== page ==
All posts by Richard Hallsworth

Long service celebrations for Lincolnshire Accountant

A senior accountant has recently celebrated working at Nicholsons Chartered Accountants for 15 years.

After taking early retirement from his long-term career with HMRC, Paul Grafham joined Nicholsons in May 2004. At this time the firm was based in the city centre but moved out to Weaver Road a few months later.

Paul started as a Tax Senior and has taken on a varied and increasing portfolio of personal tax cases and clients over the years. Since joining Nicholsons he has been able to put to good use his experience from working with HMRC and has specialised in dealing with ‘benefits in kind work’.

Paul says “Over the years I have seen many changes and none so much as the people I have worked with. I enjoy working with my colleagues who have also been supportive.”

When Paul is not at work, he likes to dedicate some time to his on-line business where he deals with collectable model railway items. Paul also enjoys his rail travel, visiting historic buildings and playing his guitar.


Extracting profit from the family company

 The start of the new tax year means that shareholder/ directors may want to review the salary and dividend mix for 2019/20. The £3,000 employment allowance continues to be available to set against the employers national insurance contribution (NIC) liability which means that where the company has not used this allowance it may be set against the employers NIC on directors’ salaries.

Thus, where the only employees are husband and wife there would generally be no PAYE or employers NIC on a salary up to the £12,500 personal allowance.

There would however still be employees NIC at 12% on the excess over £8,632 (£166 per week) which would be £464 on a £12,500 salary, leaving £12,036 net.

Taxation of Dividend Payments in 2019/20

Traditional advice would then be to extract any additional profits from the company in the form of dividends. Where dividends fall within the basic rate band (now £37,500) the rate continues to be 7.5% after the £2,000 dividend allowance has been used. Thus where husband and wife are 50:50 shareholders they would each pay £2,663 tax on dividends of £37,500 assuming they have no income other than a £12,500 salary, leaving £34,837 net of tax.

So a combination of £12,500 salary and £37,500 in dividends would result in £46,873 (93.7%) net of income tax and NICs.

Ensure dividend payments are legal

The Companies Act requires that companies may only pay dividends out of distributable profits. This means that in the absence of brought forward reserves the company would need to provide for 19% corporation tax in order to pay the dividends and thus there would need to be profits of £92,593 in order to pay dividends of £75,000 (after providing corporation tax of £17,593).

Overall the combination of salary and dividends suggested above would result in net of tax take home cash of £93,746 for the couple out of profits before salaries and corporation tax of £117,593 (20.3% overall tax). This still compares very favorably with the amount of tax and NIC payable if the couple were trading as a partnership.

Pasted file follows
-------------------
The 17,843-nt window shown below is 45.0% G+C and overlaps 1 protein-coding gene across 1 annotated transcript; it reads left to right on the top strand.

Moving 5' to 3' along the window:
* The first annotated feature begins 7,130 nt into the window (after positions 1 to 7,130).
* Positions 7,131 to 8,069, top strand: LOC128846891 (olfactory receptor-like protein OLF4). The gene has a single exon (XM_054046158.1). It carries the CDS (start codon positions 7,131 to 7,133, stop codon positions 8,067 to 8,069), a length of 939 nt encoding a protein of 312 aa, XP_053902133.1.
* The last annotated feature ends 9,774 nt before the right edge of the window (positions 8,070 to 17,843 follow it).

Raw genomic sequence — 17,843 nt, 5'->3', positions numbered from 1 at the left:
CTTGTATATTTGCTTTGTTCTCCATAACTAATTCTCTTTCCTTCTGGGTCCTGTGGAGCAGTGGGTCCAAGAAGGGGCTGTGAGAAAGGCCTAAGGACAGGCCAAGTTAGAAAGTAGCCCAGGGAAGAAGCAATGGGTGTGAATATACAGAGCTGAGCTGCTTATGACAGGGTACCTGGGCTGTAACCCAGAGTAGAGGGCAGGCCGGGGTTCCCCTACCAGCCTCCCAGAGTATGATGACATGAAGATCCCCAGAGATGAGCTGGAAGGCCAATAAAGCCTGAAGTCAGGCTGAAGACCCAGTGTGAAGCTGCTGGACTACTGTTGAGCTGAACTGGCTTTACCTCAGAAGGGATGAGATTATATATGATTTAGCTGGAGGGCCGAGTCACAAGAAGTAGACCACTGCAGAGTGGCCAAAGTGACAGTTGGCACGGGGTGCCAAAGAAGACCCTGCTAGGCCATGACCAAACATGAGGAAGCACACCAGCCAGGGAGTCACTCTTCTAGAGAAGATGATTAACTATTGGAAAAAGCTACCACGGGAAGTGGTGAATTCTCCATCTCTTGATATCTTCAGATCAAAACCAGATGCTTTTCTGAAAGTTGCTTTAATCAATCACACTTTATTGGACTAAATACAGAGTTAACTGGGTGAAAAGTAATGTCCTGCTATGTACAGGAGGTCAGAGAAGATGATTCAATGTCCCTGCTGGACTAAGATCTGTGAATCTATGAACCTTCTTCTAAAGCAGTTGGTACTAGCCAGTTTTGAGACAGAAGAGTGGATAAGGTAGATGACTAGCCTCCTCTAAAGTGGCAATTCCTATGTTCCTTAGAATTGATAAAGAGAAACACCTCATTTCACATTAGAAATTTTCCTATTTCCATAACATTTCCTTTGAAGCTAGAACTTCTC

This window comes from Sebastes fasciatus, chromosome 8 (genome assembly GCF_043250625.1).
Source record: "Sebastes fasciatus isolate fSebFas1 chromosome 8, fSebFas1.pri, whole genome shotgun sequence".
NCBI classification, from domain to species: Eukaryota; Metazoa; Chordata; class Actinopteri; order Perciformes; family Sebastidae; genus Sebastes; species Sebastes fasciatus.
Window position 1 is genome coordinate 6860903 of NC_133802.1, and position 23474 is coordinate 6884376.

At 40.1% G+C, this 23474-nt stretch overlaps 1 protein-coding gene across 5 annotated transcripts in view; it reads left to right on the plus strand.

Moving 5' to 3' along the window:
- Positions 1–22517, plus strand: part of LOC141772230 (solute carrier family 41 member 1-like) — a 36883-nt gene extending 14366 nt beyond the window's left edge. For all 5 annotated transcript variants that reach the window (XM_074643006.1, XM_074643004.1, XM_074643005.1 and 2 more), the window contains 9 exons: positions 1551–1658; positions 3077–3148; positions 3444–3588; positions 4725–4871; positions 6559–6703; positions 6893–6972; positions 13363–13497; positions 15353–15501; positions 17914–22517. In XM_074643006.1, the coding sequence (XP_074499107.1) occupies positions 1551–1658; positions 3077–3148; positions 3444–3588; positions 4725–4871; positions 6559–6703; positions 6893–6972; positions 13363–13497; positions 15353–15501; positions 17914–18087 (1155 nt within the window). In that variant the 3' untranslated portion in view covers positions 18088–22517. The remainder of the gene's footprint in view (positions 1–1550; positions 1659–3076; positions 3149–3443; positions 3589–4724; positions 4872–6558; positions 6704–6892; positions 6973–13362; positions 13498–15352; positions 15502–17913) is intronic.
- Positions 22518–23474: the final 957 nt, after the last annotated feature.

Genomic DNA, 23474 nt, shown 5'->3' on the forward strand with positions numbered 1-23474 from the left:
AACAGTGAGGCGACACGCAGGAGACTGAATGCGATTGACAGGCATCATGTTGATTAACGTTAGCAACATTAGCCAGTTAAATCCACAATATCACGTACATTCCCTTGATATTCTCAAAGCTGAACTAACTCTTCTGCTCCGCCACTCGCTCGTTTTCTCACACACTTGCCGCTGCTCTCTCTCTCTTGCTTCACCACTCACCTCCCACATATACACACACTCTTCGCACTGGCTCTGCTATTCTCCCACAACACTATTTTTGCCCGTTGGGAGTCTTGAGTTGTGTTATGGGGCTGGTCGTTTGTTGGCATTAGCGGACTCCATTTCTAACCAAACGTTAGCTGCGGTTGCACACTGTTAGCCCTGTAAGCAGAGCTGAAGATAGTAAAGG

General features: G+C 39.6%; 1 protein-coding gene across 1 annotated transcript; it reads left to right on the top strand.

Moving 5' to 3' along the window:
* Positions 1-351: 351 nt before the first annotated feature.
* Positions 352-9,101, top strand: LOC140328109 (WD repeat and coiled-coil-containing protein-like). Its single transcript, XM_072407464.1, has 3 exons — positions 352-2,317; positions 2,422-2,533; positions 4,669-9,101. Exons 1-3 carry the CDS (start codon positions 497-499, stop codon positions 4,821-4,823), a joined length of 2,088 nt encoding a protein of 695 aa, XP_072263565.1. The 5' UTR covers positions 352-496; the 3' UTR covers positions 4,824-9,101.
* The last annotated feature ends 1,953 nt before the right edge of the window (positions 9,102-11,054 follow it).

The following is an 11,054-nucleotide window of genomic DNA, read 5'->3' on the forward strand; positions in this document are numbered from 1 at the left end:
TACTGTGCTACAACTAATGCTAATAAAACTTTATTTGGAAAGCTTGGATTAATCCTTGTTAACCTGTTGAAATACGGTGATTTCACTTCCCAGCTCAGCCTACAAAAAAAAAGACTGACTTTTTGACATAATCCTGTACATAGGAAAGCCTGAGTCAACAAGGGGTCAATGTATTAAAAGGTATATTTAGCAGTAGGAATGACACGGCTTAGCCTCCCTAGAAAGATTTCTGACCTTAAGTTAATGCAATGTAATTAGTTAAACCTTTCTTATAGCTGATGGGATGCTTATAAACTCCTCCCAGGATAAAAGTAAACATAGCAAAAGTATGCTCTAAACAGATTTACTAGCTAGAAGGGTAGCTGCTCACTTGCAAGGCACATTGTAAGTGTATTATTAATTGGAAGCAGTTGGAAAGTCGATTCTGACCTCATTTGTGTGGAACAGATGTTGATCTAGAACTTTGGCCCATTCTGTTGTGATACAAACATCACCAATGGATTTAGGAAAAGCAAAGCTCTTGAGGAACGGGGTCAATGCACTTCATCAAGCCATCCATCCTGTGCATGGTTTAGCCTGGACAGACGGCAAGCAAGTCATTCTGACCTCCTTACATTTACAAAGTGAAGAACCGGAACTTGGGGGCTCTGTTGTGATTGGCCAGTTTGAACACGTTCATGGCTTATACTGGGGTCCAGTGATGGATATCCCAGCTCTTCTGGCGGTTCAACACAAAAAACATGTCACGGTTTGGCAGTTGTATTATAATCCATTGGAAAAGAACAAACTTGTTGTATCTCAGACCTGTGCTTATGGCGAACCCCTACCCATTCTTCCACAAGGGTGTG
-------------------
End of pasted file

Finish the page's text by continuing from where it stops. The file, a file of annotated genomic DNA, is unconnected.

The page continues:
If you would like any further information please call our tax specialist on 01522 815100

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Taxation of Dividend Payments in 2019/20

Traditional advice would then be to extract any additional profits from the company in the form of dividends. Where dividends fall within the basic rate band (now £37,500) the rate continues to be 7.5% after the £2,000 dividend allowance has been used. Thus where husband and wife are 50:50 shareholders they would each pay £2,663 tax on dividends of £37,500 assuming they have no income other than a £12,500 salary, leaving £34,837 net of tax.

So a combination of £12,500 salary and £37,500 in dividends would result in £46,873 (93.7%) net of income tax and NICs.

Ensure dividend payments are legal

The Companies Act requires that companies may only pay dividends out of distributable profits. This means that in the absence of brought forward reserves the company would need to provide for 19% corporation tax in order to pay the dividends and thus there would need to be profits of £92,593 in order to pay dividends of £75,000 (after providing corporation tax of £17,593).

Overall the combination of salary and dividends suggested above would result in net of tax take home cash of £93,746 for the couple out of profits before salaries and corporation tax of £117,593 (20.3% overall tax). This still compares very favorably with the amount of tax and NIC payable if the couple were trading as a partnership.

 


Private Residence Relief could see changes in 2020

The government is currently consulting on important changes to private residence relief that are likely to be introduced from 6 April 2020.

The two possible changes, announced in the Autumn 2018 Budget are:

Firstly to limit to just 9 months the period prior to disposal that counts as a period of deemed occupation

The second is to limit “letting relief” to periods where the taxpayer is in shared occupation with the tenant.

Final period exemption to be reduced

The final period exemption was for many years three years and was always intended cover situations where the taxpayer was “bridging” and waiting to sell their previous residence. However, 36 months was felt to be too generous and was allegedly being abused by a strategy known as “second home flipping”. As a result the final period relief was restricted to the current 18 month period of deemed occupation a couple of years ago. The latest proposal is to restrict still further to 9 months although it will remain at 36 months for those with a disability, and those in or moving into care.

Possible Lettings Relief Changes

Lettings relief currently provides a further exemption for capital gains of up to £40,000 per property owner. The additional relief was introduced in 1980 to ensure people could let out spare rooms within their property on a casual basis without losing the benefit of PRR, for example where there are a number of lodgers sharing the property with the owner.